Why The Drew Barrymore Show really, really works.

Talk shows, particularly of the late night variety, have looked the same for decades.

A white, brown-haired man sits behind a desk greeting a rotating roster of celebrities who waltz in to jazz music and sit down, ready for a conversation that has been heavily pre-approved by both sides.

Of course, there are genuinely funny moments and banter that goes viral, but the concept is tired. It’s a routine that has been repeated on screen again and again, and the viewership numbers slowly slipping off are proof that we’re falling asleep on this format. 

So, as Hollywood tends to do when something is plummeting in popularity, they throw a woman into the driving seat.

Watch: Growing up with Drew Barrymore. Post continues after video.

Video via Mamamia.

We saw it with Chelsea Handler and Busy Philips – both who threw their all into their talk show gigs, and both who had their programs cancelled. Busy didn’t shy away from discussing the cancellation of her show and how pissed she was about it. She shared a monologue the day the news broke.

“Here’s the thing, you guys. My show, Busy Tonight, is not going to continue on E! They decided not to pick it up. I feel like we’ve been able to accomplish so much creatively and, I guess, culturally, and I think that we’ve had a real point of view. And I’m so proud of all of the things that we’ve done, that we’ve been able to do, and I feel the show is really successful in that way, but, you know... I don’t know what to say.”


She followed up her conversation by pointing fingers at some of the male executives behind the decision. 

“I work hard AF and love to prove people wrong and the men will always try to f**k you over so f**k em and figure out something else.”

This has been the crumbly climate for female talk show hosts, so I was surprised when the news broke that Drew Barrymore was stepping into the talk show arena. I mean, she’s an actress, not a presenter or comedian? And she’s Drew Barrymore?! A bona-fide celebrity herself. It seems almost odd to have her in the host seat, not the guest chair. 

But it happened. And it has been a raging success.

The Drew Barrymore Show debuted with a large dollop of nostalgia, with Drew dragging out her Charlie’s Angels castmates Lucy Liu and Cameron Diaz for a group interview. It was just what people wanted to see – a celebrity hanging out with her celebrity friends, talking about celebrity things.

But that trope, even when you’re Drew Barrymore, can only last so long.

The show needed its own substance, style and to carve out its own certified corner of the entertainment industry to go the distance. 

So it did. In the most anti-late-night-talk-show way it could: by leaning into the loveliness. At every possible opportunity.


Rather than attempting to trip up celebrities live on air so they accidentally air their dirty laundry, Drew asked them about their feelings. What they loved. How their kids were. What it was like to exist in their rather chaotic industry. If they had house plants.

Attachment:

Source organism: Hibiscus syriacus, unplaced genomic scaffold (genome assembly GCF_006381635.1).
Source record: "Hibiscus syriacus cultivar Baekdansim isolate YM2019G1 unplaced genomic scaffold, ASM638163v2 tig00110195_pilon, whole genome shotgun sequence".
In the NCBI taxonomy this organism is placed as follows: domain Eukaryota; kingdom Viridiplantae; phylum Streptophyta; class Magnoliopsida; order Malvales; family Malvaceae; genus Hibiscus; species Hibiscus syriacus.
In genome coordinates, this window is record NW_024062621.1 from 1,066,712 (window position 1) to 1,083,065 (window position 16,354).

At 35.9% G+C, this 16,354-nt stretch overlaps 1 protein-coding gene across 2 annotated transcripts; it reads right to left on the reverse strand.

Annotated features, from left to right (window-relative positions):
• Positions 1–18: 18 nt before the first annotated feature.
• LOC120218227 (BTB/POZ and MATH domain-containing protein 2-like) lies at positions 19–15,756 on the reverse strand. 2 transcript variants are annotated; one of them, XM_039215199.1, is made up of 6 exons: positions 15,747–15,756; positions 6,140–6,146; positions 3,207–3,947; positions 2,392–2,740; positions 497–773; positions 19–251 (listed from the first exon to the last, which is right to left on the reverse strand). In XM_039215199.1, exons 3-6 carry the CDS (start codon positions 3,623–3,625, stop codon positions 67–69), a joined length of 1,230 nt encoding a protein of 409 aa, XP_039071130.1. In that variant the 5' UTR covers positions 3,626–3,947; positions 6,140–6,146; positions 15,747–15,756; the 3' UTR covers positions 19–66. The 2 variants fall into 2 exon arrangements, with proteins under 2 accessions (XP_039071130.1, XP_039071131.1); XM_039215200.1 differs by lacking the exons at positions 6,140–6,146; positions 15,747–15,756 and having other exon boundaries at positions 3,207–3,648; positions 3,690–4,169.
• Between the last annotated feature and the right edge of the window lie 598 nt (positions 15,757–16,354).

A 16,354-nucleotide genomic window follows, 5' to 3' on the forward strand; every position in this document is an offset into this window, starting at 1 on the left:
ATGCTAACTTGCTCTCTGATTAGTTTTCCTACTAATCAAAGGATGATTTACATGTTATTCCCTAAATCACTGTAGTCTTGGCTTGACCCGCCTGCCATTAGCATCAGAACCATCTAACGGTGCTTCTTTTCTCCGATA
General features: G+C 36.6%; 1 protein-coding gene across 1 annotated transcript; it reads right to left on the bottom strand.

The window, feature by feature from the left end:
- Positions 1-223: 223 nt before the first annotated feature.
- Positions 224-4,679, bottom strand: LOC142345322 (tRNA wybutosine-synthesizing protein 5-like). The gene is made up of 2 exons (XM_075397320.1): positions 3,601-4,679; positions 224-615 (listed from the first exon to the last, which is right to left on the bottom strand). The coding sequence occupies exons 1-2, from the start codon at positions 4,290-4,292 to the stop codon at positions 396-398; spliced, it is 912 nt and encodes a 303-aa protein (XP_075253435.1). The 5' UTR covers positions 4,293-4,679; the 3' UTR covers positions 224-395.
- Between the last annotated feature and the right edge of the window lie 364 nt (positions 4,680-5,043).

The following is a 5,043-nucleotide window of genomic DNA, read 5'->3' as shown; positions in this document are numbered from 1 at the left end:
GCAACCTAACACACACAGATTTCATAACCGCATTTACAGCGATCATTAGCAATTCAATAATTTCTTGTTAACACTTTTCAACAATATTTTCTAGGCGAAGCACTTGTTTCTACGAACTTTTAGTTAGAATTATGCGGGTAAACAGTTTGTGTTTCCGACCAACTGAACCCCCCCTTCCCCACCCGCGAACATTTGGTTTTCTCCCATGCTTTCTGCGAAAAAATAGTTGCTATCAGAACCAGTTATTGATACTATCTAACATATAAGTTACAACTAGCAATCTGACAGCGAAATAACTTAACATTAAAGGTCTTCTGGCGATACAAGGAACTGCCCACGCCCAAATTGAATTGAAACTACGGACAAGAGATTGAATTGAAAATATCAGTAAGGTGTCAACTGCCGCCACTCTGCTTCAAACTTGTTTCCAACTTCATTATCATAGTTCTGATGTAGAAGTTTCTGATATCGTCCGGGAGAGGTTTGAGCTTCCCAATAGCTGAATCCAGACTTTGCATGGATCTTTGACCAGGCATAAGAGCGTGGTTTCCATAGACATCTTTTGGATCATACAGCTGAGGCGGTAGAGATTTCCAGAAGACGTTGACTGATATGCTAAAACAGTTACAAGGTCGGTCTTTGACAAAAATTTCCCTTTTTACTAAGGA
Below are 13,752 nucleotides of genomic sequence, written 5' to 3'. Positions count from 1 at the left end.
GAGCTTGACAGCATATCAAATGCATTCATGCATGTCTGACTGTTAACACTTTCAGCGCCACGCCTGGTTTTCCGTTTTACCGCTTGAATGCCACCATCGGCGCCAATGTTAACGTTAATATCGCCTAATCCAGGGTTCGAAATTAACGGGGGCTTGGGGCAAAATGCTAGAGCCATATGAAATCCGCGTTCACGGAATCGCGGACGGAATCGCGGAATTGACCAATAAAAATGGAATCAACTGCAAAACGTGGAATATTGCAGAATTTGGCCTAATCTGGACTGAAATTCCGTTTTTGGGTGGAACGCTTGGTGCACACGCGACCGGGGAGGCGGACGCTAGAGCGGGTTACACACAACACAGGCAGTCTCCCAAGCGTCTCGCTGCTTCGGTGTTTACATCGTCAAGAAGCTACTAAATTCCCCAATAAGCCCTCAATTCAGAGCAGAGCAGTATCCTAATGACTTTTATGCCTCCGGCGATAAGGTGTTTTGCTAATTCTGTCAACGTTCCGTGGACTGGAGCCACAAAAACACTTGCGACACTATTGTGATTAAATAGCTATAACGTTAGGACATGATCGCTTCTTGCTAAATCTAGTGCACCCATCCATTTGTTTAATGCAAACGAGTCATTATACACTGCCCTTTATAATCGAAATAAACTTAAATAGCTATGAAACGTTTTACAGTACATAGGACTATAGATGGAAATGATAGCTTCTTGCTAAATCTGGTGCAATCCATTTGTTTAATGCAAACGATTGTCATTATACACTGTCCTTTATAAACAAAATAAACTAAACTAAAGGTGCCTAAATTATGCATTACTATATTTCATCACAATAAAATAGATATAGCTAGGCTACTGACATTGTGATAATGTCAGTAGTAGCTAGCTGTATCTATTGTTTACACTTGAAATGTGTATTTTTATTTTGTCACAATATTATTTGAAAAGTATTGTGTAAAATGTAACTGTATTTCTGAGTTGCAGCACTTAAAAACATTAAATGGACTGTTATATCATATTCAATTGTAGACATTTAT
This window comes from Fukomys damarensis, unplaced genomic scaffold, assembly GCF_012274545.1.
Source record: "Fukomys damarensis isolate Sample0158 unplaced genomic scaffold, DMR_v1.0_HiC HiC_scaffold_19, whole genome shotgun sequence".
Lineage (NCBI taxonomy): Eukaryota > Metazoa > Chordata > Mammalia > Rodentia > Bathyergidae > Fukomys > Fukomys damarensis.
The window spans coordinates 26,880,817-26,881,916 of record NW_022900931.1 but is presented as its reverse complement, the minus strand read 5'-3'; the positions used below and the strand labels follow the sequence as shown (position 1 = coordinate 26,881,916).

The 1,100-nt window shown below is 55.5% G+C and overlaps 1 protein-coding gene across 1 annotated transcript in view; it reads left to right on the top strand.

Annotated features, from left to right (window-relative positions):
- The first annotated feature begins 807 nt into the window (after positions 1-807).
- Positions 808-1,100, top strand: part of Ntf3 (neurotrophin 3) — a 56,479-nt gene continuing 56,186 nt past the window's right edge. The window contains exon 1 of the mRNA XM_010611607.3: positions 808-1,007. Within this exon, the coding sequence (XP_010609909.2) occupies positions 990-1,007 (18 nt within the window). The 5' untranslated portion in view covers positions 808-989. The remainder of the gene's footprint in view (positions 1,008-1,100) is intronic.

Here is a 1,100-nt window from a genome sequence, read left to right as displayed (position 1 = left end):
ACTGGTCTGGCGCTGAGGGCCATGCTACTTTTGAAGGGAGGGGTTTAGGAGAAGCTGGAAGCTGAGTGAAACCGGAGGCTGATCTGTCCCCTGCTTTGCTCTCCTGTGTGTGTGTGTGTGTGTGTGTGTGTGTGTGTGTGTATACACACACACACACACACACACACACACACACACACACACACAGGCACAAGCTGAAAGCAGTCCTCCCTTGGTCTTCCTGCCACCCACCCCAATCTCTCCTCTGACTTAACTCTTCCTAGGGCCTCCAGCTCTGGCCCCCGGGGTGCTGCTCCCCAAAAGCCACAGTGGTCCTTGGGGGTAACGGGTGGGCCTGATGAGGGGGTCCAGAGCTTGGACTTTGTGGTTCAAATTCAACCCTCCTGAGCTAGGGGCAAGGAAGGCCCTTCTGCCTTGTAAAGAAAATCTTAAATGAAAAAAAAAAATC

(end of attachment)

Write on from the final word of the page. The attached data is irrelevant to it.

None of it was particularly groundbreaking, and it rarely made headlines – a KPI most talk shows attempt to hit. Instead it was just really wholesome. 

So wholesome, in fact, that at first it almost confused the celebrity guests. They sat down prepared for an interrogation and once the conversation started, they loosened up, their faces lit up, they joyfully shared snippets of the ‘normal’ aspects of their lives. 

And that made for seriously nice telly.

The show has been chugging away since the end of 2020, and solidifying itself as my favourite brain-smoothing television with every episode. And it’s started to break some barriers down too, with Drew having some seriously candid chats about her experience as a child star in the entertainment industry and even having her first hot flush live on air – which, rather than trying to cover it up, she announced it was happening, drew attention to it and casually sparked a global conversation by doing so.  

In opposition to my initial surprise that Drew was taking on a hosting gig, it became apparent just a few interviews in that Drew brings a perspective that so many other hosts can't. She's been through a lot, and she draws on that in her conversations. She can ask Demi Lovato about being famous at a super young age and being taken advantage off professionally and personally in that space because she's been there herself. She can get vulnerable with Jennifer Aniston about divorce because she herself has been public about her own separations. She's done the scary sharing, and that makes it a much comfier conversation for others to share too. 


Drew also cries on her talk show. A lot. 

She sobbed while talking to her ex-boyfriend, Justin Long, on air. She cried when she saw Steven Spielberg. She burst into tears when it rained. The tears have been plentiful – and thank goodness.

Because we don’t see this kind of emotion on television – especially not in the live, talk show format. That space is reserved for banter and sarcasm, not fast-flowing tears pouring out of a female face. 

And that’s why The Drew Barrymore show works. 

It’s different. It doesn’t shy away from emotion. It discusses the embarrassing, surprising and sweet with a level of cute curiosity that is frankly addictive to watch.

And I’m all for it. More tears. More wholesome chats. More loveliness. It’s what our screens are craving, and it’s a breath of fresh air amongst the smogginess of talk show telly. 

So, thanks Drew. 

Image: The Drew Barrymore Show + Mamamia. 

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